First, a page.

The Executive Council must recommend to the Conference, at its Eighth Session in October 2003, a plan of action for ensuring the implementation of Article VII obligations. The United States is working to further these objectives. We are encouraging, through bilateral contacts, State Party responses to the Articles VI and VII questionnaires. The United States is offering assistance, upon request, for meeting Article VII obligations and we are actively participating in regional National Authority workshops around the globe as part of our outreach program to increase compliance with Article VII. Much work remains to be done between now and the October CSP, when the plan of action must be considered. The United States will soon be tabling a paper in preparation for EC discussion of this issue.

Mr. Chairman, the United States believes that other equally important issues for the Executive Council to address following the Review Conference include:

* ensuring compliance with all aspects of the Chemical Weapons Convention; * optimizing the use of verification resources; * achieving universality; and, * ensuring adequate inspection intensity for each type of facility under Article VI.

We look forward to an exchange of views this week with other delegations on priorities for the post Review Conference period.

On another note, we have begun discussion of the OPCW Program of Work and Budget for 2004. The Council will touch on it during this Session, although work will continue up to and during our September Session. The United States applauds the cost-saving efforts that are allowing the Director-General to propose increasing the number of inspections under Article VI at no additional cost to States Parties. The United States appreciates this increase, but we believe that the increase should be directed toward other chemical production facilities (OCPF) - as called for by the Review Conference -- rather than spread indiscriminately across the spectrum of Article VI inspections as currently proposed in the draft budget.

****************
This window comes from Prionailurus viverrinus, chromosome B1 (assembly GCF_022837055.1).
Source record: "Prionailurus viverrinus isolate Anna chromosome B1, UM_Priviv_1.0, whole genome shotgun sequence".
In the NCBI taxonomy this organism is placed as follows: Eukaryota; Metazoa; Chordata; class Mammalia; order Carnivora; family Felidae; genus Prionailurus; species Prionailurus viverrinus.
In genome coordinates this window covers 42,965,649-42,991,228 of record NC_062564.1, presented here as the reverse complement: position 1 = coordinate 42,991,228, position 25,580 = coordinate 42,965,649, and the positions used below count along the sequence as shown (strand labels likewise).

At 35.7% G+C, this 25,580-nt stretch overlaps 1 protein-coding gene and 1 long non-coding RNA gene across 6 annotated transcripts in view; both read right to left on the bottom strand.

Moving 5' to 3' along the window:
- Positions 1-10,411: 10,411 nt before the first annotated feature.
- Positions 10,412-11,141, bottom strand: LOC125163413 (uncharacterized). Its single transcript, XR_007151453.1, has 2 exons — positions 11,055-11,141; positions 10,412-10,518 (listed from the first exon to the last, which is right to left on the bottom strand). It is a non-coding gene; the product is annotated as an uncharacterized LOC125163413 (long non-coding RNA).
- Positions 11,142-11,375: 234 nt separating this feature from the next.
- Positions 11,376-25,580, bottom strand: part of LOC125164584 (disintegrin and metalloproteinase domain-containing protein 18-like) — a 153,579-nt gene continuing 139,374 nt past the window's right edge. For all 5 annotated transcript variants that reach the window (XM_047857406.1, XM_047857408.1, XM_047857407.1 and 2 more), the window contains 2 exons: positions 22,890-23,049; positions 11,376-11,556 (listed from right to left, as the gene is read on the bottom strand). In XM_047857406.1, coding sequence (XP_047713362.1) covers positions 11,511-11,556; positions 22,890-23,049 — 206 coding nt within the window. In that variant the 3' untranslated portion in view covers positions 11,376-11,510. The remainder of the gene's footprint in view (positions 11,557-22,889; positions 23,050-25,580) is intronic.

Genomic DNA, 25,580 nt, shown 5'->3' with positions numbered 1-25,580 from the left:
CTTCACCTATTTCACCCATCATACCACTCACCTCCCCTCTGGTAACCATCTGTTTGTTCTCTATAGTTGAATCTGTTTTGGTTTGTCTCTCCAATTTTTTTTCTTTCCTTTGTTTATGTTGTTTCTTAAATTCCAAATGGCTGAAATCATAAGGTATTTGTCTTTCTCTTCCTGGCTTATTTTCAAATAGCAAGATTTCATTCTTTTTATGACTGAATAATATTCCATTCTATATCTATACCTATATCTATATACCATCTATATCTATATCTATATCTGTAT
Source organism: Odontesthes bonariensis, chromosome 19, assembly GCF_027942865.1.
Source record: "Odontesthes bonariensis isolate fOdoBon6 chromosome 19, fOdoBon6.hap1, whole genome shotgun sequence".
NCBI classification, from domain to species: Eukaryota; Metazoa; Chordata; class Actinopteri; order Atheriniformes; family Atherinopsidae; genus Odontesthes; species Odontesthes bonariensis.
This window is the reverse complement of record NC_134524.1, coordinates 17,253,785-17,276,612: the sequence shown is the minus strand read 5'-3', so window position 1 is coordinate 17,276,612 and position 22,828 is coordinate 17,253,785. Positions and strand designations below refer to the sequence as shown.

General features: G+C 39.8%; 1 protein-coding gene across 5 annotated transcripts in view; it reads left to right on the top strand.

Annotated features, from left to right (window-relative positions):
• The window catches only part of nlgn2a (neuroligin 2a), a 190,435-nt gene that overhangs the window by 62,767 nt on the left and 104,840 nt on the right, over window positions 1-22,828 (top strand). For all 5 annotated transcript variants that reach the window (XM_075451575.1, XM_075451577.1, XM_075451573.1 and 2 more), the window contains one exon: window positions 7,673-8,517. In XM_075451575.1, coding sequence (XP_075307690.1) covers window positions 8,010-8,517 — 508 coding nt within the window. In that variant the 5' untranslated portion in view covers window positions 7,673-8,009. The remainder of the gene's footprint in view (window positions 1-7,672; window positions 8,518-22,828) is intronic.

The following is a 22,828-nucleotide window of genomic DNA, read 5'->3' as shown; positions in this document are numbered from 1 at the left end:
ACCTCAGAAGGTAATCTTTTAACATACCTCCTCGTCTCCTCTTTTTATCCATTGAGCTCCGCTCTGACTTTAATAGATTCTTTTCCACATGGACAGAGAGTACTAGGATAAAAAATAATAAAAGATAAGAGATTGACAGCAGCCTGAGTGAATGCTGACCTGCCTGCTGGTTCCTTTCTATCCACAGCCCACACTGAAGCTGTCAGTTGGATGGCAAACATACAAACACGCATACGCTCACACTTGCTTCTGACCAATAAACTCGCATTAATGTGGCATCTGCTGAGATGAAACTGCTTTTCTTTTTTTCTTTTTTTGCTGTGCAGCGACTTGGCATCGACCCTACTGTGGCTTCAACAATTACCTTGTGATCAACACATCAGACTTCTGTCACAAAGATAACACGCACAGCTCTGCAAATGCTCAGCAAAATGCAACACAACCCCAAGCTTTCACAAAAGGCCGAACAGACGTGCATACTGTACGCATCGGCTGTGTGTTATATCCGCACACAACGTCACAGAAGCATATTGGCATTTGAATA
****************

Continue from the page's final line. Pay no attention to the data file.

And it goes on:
We note, however, that there is another request for a significant overall budget increase while verification spending remains essentially flat. While we understand the reasons, this will be a difficult sell back home where, as you know, our policy for international organizations is zero nominal growth with rare exceptions made only on a case-by-case basis, and only when there is a specific discernable benefit. I can assure you, however, that the United States remains committed to making sure that the Organization has the resources needed to fulfill its core mission of strengthening security through the elimination of, and prohibition against, chemical weapons.

This Council has also been tasked with a related issue: a review of the effectiveness of the measures we took last fall to improve the Article IV and V financing system, and recommendations to the Conference for further action, if necessary. This is a matter of utmost importance. The Article IV and V financing system has been a destablizing factor for this Organization. Although not the only factor, it contributed to the financial difficulties this Organization has experienced in recent years.

We are not in a position to take action at this session. We need to carefully review the situation over the next few weeks, and prepare to take whatever action is necessary at our next session. I will tell you, however, that, in the view of my delegation, last fall we took crude, stopgap measures that did nothing to fix the underlying structural problems with the financing system. From what the Technical Secretariat has told us, these stopgap measures seem to have proven inadequate. We need to be prepared to tackle the true structural flaws in our financing system in September, to ensure that the OPCW has the resources it requires -- and has them when they are needed.

In closing, Mr. Chairman, I wish you every success in your year as Chairman of the Executive Council and I look forward to working with you to advance the goals and objectives of the Chemical Weapons Convention. Thank you.